In leading the coffee giant for a third time, he is expected to set innovation strategy and weigh in on a successor.
By guest author Heather Haddon from the Wall Street Journal.
Mr. Schultz, who built Starbucks from a handful of Seattle-based coffee shops to a global giant before retiring as executive chairman in 2018, will take over as chief executive again in April as the chain confronts rising costs, challenges in its Chinese and Russian markets, and an expanding unionization push among U.S. baristas. The company told investors Wednesday that it aims to improve relations with its workers.
“Although I did not plan to return to Starbucks, I know the company must transform once again to meet a new and exciting future where all of our stakeholders mutually flourish,” Mr. Schultz said.
Starbucks last year recovered in many markets from a pandemic-driven sales slowdown and aims to open more than 20,000 new cafes around the world by the end of the decade, while shifting more business toward drive-throughs and other to-go formats.
Starbucks said Wednesday that Kevin Johnson, the company’s chief executive for the past five years, will step down as CEO and board director as of April 4. He will continue in an advisory role to the company and its board through September.
Mr. Schultz, who preceded Mr. Johnson and presided over much of the chain’s expansion, will serve as interim CEO and will return to the company’s board, Starbucks said. The company didn’t immediately say Wednesday whether Mr. Schultz’s board role will be temporary. As interim CEO, Mr. Schultz will run Starbucks’s day-to-day operations and steer its innovation efforts, while helping to select and bring on board the chain’s next permanent chief executive, the company said.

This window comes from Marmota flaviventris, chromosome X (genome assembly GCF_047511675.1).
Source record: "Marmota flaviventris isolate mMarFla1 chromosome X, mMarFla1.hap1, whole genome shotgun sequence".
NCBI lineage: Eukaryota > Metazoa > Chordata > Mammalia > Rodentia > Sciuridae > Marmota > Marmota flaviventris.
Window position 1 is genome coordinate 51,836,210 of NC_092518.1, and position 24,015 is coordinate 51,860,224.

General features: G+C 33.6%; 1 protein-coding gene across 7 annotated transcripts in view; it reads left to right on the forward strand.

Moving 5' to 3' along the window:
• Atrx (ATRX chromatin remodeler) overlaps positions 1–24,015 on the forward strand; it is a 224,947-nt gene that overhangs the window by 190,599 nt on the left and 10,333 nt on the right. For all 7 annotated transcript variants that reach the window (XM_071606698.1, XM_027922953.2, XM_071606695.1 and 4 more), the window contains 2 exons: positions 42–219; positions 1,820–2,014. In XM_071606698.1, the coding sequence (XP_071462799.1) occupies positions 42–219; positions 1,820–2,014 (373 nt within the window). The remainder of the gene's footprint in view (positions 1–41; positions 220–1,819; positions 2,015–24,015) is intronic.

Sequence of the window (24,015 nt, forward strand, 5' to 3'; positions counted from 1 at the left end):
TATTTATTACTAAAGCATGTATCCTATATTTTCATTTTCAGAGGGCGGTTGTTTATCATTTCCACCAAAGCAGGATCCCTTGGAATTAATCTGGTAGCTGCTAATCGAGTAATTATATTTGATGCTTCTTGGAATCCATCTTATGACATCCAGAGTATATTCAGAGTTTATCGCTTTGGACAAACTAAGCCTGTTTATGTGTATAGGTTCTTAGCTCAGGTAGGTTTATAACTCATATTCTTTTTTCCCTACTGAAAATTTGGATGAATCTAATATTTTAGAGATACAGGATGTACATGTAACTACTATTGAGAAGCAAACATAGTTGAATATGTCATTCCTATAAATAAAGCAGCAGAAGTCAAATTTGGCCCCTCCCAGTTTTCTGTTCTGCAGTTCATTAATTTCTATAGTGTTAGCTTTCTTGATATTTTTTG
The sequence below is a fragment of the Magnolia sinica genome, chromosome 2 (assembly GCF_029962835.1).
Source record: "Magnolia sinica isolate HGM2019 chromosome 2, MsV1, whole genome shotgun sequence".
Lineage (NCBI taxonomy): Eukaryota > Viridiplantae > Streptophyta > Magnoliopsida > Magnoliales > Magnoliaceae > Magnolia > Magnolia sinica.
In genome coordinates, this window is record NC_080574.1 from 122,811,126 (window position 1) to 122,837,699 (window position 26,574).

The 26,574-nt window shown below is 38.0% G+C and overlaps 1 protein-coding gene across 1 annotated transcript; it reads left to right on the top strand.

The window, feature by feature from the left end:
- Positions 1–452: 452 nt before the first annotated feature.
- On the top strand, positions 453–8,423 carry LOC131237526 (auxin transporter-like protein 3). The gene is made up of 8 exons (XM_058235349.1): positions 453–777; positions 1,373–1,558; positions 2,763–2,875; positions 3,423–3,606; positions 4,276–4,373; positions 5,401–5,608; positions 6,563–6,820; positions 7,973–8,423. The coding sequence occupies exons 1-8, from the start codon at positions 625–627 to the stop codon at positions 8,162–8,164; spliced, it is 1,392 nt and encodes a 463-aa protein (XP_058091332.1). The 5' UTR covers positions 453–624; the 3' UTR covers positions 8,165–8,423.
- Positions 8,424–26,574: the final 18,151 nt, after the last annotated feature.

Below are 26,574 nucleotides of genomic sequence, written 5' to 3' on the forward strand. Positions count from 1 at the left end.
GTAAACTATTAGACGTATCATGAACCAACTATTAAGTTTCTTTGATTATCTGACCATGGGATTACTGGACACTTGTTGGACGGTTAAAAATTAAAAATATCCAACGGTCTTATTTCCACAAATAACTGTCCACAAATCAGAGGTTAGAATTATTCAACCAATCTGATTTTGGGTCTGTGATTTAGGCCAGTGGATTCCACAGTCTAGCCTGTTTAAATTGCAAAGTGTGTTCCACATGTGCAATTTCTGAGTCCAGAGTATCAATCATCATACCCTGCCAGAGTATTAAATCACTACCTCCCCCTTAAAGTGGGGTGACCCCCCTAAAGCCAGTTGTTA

Starbucks shares rose 5.2 % Wednesday to close at USD 87.41. Wall Street analysts said a new CEO could improve investor sentiment toward the stock, which has trailed other restaurant-company shares in recent months.
At Motley Fool Asset Management, a fund that owns about 146660 Starbucks shares, investment analyst Ben Wong said his firm is monitoring the unionization campaign for potential reputational damage to the chain. “With Howard stepping back in, that gives us more confidence. These issues are complex,” Mr. Wong said.
Starbucks was one of the first U.S. restaurant chains to feel the pandemic’s impact, in the company’s China market in early 2020. As it closed cafes during Covid-19 lockdowns, Starbucks’s same-store sales fell for the first time in more than a decade.
In June 2020, the company sped up plans to permanently close hundreds of U.S. stores to pave the way for more to-go and drive-through locations. Starbucks recorded USD 29.1 billion in sales for its most recent fiscal year, up from USD 22.4 billion in 2017 after Mr. Johnson took over.
Starbucks’s shares were down 24 % in the past 12 months through Tuesday’s market close, while a Standard & Poor’s index of restaurant stocks had declined 5 % during the same period. Wall Street analysts have said that rising wage, training, supply and other costs are likely to weigh on Starbucks’s profit in the near term.
Mr. Johnson, Starbucks’s departing CEO, has said that spending on more wages and benefits will improve the company’s long-term performance.
Mr. Schultz, 68 years old, served as Starbucks CEO from 1987 until 2000, and returned in 2008 as the company sought to improve its performance. Mr. Schultz, who remained on Starbucks’s board until 2018 and flirted with a run for U.S. president as an independent in 2019, currently heads his family’s foundation and is involved in philanthropy.
Starbucks board Chairwoman Mellody Hobson said Mr. Schultz isn’t expected to stay permanently. She said she expected Mr. Schultz to maintain the company’s culture as it transitions to a new leader, and to voice his opinions.
“We want the full deal,” said Ms. Hobson, who has described Mr. Schultz as a friend and mentor.
Mr. Schultz said that he felt a responsibility to help when called to return to Starbucks.